Matthew Stephenson, Corruption as a Self-Reinforcing Trap: Implications for Reform Strategy, 35 World Bank Rsch. Observer 192 (2020).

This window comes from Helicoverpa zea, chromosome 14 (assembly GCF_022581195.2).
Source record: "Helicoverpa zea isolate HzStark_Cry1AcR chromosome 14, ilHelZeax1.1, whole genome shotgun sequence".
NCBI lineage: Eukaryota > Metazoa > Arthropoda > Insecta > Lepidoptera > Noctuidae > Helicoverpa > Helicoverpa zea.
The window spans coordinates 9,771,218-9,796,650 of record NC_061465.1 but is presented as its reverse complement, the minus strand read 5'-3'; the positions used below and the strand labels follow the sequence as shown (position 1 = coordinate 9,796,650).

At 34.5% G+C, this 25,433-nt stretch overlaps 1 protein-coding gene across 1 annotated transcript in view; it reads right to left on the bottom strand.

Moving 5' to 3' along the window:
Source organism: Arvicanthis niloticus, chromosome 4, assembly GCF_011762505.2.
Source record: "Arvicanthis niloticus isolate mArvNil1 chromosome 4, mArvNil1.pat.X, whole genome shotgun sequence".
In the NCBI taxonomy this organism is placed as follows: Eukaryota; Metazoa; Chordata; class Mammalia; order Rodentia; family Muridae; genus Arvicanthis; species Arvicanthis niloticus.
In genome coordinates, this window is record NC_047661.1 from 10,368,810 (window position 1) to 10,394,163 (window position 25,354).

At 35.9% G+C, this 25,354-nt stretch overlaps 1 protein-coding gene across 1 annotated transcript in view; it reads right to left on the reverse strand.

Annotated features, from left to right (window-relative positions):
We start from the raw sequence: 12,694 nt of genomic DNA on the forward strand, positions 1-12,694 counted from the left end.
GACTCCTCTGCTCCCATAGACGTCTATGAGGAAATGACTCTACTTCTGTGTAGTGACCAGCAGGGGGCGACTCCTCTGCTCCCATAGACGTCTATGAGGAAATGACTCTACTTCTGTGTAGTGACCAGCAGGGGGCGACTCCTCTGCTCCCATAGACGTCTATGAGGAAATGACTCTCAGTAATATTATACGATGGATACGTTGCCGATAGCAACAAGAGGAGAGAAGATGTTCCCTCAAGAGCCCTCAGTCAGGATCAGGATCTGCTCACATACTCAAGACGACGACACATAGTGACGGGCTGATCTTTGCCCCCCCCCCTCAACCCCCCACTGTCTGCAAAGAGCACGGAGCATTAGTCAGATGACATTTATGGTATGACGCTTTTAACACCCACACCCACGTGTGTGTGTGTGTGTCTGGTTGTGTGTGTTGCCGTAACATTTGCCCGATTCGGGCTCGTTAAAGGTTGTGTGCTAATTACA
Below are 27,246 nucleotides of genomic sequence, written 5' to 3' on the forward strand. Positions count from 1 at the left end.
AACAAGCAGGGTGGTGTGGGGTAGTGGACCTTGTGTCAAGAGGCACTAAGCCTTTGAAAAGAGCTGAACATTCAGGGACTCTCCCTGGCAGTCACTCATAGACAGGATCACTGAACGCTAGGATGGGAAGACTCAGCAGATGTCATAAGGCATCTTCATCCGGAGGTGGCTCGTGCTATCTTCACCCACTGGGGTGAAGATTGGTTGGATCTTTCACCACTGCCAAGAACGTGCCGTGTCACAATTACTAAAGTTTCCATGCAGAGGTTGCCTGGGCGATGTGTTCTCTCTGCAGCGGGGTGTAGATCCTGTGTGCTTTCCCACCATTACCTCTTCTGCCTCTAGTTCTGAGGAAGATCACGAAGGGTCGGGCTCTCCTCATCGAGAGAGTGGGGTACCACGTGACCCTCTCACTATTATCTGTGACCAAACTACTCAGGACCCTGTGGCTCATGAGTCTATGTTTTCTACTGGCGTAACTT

Abstract: Corruption is widely believed to be a self-reinforcing phenomenon, in the sense that the incentive to engage in corrupt acts increases as corruption becomes more widespread. Some argue that corruption's self-reinforcing property necessarily implies that incremental anticorruption reforms cannot be effective, and that the only way to escape a high-corruption equilibrium “trap” is through a so-called “big bang” or “big push.” However, corruption's self-reinforcing property does not logically entail the necessity of a big bang approach to reform. Indeed, corruption's self-reinforcing property may strengthen the case for pursuing sustained, cumulative incremental reforms. While there may be other reasons to prefer a big bang approach to an incremental approach, this conclusion cannot be grounded solely or primarily on corruption's self-reinforcing character.